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Re: Documenting serializable vs snapshot isolation levels

From: "Robert Haas" <robertmhaas(at)gmail(dot)com>
To: "Kevin Grittner" <Kevin(dot)Grittner(at)wicourts(dot)gov>
Cc: "Simon Riggs" <simon(at)2ndquadrant(dot)com>, pgsql-hackers(at)postgresql(dot)org
Subject: Re: Documenting serializable vs snapshot isolation levels
Date: 2009-01-02 19:58:46
Message-ID: 603c8f070901021158n622dafber168fc384fa6c668c@mail.gmail.com (view raw or flat)
Thread:
Lists: pgsql-hackers
> I mean that if someone attempts to maintain referential integrity with
> SQL code, without using explicit locks, it is not reliable.
> Presumably the implementation of foreign keys in PostgreSQL takes this
> into account and blocks the kind of behavior shown below.  This
> behavior would not occur with true serializable transactions.

I see your point now, but I don't think we're really getting anywhere
here.   Doing it this way rather than using a foreign key constraint
is dumb, and a foreign key constraint works fine - so I think Simon's
statement that our approach works in most cases is 100% accurate.
With respect to your example here, we're right back to what I said way
upthread: if you're worried about concurrent updates or deletes,
SELECT ... FOR SHARE is sufficient.  If you're worried about
concurrent inserts, as you are here (delete from parent wants to make
sure no row can be concurrently inserted into child), you need to take
a SHARE lock on the table into which you want to prevent inserts.

As you pointed out, SELECT ... FOR SHARE isn't always available; when
it isn't, you can either rewrite the query - if that's feasible - or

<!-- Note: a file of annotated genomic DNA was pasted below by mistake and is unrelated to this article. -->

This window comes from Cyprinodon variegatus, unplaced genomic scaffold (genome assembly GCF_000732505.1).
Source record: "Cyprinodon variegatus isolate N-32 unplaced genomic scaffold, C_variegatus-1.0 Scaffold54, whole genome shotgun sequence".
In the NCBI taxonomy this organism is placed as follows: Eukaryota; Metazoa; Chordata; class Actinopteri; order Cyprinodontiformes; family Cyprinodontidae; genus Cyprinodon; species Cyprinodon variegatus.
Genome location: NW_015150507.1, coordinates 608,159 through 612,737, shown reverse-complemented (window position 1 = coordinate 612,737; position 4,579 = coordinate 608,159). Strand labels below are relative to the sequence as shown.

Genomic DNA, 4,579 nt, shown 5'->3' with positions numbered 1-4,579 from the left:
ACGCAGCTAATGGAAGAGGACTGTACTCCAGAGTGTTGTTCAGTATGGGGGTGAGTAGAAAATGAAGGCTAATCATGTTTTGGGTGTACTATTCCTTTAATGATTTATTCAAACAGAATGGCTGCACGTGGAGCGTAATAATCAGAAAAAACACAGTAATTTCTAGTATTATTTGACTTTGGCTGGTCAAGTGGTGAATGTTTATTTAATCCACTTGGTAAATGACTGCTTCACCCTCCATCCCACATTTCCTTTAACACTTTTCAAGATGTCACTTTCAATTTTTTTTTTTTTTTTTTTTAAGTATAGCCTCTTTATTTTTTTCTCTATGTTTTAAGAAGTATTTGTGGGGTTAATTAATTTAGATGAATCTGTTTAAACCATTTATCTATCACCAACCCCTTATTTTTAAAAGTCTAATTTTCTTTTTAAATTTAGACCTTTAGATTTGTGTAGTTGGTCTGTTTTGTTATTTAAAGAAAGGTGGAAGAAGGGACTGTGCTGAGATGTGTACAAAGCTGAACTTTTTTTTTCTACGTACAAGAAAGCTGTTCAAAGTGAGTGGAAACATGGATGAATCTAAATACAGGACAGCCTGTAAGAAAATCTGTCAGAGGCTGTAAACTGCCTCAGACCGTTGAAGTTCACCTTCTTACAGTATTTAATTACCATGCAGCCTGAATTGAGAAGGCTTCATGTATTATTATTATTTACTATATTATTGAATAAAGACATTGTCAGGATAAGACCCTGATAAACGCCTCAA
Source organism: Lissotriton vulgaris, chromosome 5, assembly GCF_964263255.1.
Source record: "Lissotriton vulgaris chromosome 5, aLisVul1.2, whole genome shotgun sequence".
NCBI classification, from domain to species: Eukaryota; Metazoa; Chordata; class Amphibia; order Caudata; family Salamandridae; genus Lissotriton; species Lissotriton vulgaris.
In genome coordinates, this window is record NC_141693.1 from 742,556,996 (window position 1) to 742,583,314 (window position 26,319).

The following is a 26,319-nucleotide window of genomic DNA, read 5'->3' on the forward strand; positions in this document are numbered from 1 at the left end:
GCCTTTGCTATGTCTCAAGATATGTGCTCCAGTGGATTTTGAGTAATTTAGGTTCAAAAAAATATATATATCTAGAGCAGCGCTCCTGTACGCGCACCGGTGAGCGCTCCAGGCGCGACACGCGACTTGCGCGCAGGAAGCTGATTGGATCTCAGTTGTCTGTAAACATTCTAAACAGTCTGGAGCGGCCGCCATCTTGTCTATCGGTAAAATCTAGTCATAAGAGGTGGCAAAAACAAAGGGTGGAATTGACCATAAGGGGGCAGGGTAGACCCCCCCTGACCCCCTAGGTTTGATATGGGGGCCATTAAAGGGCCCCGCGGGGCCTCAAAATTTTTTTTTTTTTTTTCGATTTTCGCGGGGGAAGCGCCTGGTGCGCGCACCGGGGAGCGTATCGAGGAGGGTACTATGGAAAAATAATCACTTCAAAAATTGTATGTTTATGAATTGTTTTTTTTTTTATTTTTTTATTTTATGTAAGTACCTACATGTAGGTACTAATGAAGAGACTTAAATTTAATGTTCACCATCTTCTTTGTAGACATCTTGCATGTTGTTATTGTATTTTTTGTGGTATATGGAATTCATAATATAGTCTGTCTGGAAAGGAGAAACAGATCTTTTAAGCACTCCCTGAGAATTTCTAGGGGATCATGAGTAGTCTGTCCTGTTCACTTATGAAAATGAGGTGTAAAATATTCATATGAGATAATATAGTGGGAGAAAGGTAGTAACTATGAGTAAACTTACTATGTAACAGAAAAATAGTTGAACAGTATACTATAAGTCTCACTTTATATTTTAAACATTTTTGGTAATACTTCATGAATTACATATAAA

take a SHARE lock on the table instead.

It really seems to me that we're going around in circles here.  I
don't feel that statements like this are advancing the dialogue one
bit:

> Referential integrity is a pretty common use case, and it is not covered without explicit locking.  Many other
> common use cases are not, either.

I believe this to be plain false.  Referential integrity as I
understand it (i.e. foreign key constraints, rather than some
half-baked home grown approach) works fine without explicit locking
and without even changing the transaction isolation level.  The
assertion that there are many other common use cases that are not
covered is hand-waving unsupported by evidence.  The only problems
you've raised so far are well-known problems in database theory; I
learned about them from Jim Gray's 1993 "Transaction Processing", but
that's about a 700 page book.  I suspect there are shorter texts that
you could read to pick up the main ideas but I'm not familiar with
them so I can't provide any pointers.

On further review, I actually think that our documentation is pretty
clear about this topic, too.  Everything we've talked about thus far
all seems to be spelled out in chapter 13:

http://www.postgresql.org/docs/8.3/interactive/mvcc-intro.html
http://www.postgresql.org/docs/8.3/interactive/transaction-iso.html
http://www.postgresql.org/docs/8.3/interactive/explicit-locking.html
http://www.postgresql.org/docs/8.3/interactive/applevel-consistency.html

Note in particular section 13.2.2.1. Serializable Isolation versus
True Serializability

...Robert

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